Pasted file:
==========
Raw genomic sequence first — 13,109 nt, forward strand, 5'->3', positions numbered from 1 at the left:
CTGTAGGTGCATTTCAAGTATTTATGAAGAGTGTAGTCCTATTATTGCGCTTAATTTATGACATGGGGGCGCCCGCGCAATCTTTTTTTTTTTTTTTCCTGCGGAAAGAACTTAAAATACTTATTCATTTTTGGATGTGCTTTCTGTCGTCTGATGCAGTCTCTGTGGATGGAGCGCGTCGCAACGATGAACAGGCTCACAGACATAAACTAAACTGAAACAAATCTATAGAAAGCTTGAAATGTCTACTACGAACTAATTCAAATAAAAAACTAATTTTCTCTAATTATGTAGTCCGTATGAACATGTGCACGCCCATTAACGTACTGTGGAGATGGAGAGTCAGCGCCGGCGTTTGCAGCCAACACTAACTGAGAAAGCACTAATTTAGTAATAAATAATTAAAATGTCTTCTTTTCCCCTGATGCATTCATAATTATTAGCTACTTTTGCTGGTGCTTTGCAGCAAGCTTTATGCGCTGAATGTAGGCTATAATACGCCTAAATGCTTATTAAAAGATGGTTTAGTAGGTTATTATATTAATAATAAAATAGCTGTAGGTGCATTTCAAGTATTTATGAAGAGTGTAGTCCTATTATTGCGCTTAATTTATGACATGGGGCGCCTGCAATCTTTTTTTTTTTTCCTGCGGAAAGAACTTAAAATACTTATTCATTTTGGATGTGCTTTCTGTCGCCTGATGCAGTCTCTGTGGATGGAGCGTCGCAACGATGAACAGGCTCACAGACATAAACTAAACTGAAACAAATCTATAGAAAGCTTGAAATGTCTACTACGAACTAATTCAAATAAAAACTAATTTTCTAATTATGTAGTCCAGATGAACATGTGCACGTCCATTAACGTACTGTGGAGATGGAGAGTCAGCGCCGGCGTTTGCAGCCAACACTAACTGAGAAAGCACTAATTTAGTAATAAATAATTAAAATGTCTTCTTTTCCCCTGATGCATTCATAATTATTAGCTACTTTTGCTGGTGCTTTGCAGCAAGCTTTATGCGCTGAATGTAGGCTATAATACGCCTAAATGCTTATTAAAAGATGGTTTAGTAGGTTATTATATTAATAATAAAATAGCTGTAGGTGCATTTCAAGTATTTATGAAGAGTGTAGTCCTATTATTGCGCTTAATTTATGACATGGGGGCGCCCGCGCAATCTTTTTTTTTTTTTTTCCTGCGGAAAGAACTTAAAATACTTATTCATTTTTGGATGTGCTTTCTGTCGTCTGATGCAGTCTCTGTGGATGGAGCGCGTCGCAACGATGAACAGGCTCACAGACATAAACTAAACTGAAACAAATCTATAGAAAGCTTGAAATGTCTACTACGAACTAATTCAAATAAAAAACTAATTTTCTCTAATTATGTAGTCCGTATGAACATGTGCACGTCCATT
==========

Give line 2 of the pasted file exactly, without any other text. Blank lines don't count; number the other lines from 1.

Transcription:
CTGTAGGTGCATTTCAAGTATTTATGAAGAGTGTAGTCCTATTATTGCGCTTAATTTATGACATGGGGGCGCCCGCGCAATCTTTTTTTTTTTTTTTCCTGCGGAAAGAACTTAAAATACTTATTCATTTTTGGATGTGCTTTCTGTCGTCTGATGCAGTCTCTGTGGATGGAGCGCGTCGCAACGATGAACAGGCTCACAGACATAAACTAAACTGAAACAAATCTATAGAAAGCTTGAAATGTCTACTACGAACTAATTCAAATAAAAAACTAATTTTCTCTAATTATGTAGTCCGTATGAACATGTGCACGCCCATTAACGTACTGTGGAGATGGAGAGTCAGCGCCGGCGTTTGCAGCCAACACTAACTGAGAAAGCACTAATTTAGTAATAAATAATTAAAATGTCTTCTTTTCCCCTGATGCATTCATAATTATTAGCTACTTTTGCTGGTGCTTTGCAGCAAGCTTTATGCGCTGAATGTAGGCTATAATACGCCTAAATGCTTATTAAAAGATGGTTTAGTAGGTTATTATATTAATAATAAAATAGCTGTAGGTGCATTTCAAGTATTTATGAAGAGTGTAGTCCTATTATTGCGCTTAATTTATGACATGGGGCGCCTGCAATCTTTTTTTTTTTTCCTGCGGAAAGAACTTAAAATACTTATTCATTTTGGATGTGCTTTCTGTCGCCTGATGCAGTCTCTGTGGATGGAGCGTCGCAACGATGAACAGGCTCACAGACATAAACTAAACTGAAACAAATCTATAGAAAGCTTGAAATGTCTACTACGAACTAATTCAAATAAAAACTAATTTTCTAATTATGTAGTCCAGATGAACATGTGCACGTCCATTAACGTACTGTGGAGATGGAGAGTCAGCGCCGGCGTTTGCAGCCAACACTAACTGAGAAAGCACTAATTTAGTAATAAATAATTAAAATGTCTTCTTTTCCCCTGATGCATTCATAATTATTAGCTACTTTTGCTGGTGCTTTGCAGCAAGCTTTATGCGCTGAATGTAGGCTATAATACGCCTAAATGCTTATTAAAAGATGGTTTAGTAGGTTATTATATTAATAATAAAATAGCTGTAGGTGCATTTCAAGTATTTATGAAGAGTGTAGTCCTATTATTGCGCTTAATTTATGACATGGGGGCGCCCGCGCAATCTTTTTTTTTTTTTTTCCTGCGGAAAGAACTTAAAATACTTATTCATTTTTGGATGTGCTTTCTGTCGTCTGATGCAGTCTCTGTGGATGGAGCGCGTCGCAACGATGAACAGGCTCACAGACATAAACTAAACTGAAACAAATCTATAGAAAGCTTGAAATGTCTACTACGAACTAATTCAAATAAAAAACTAATTTTCTCTAATTATGTAGTCCGTATGAACATGTGCACGTCCATT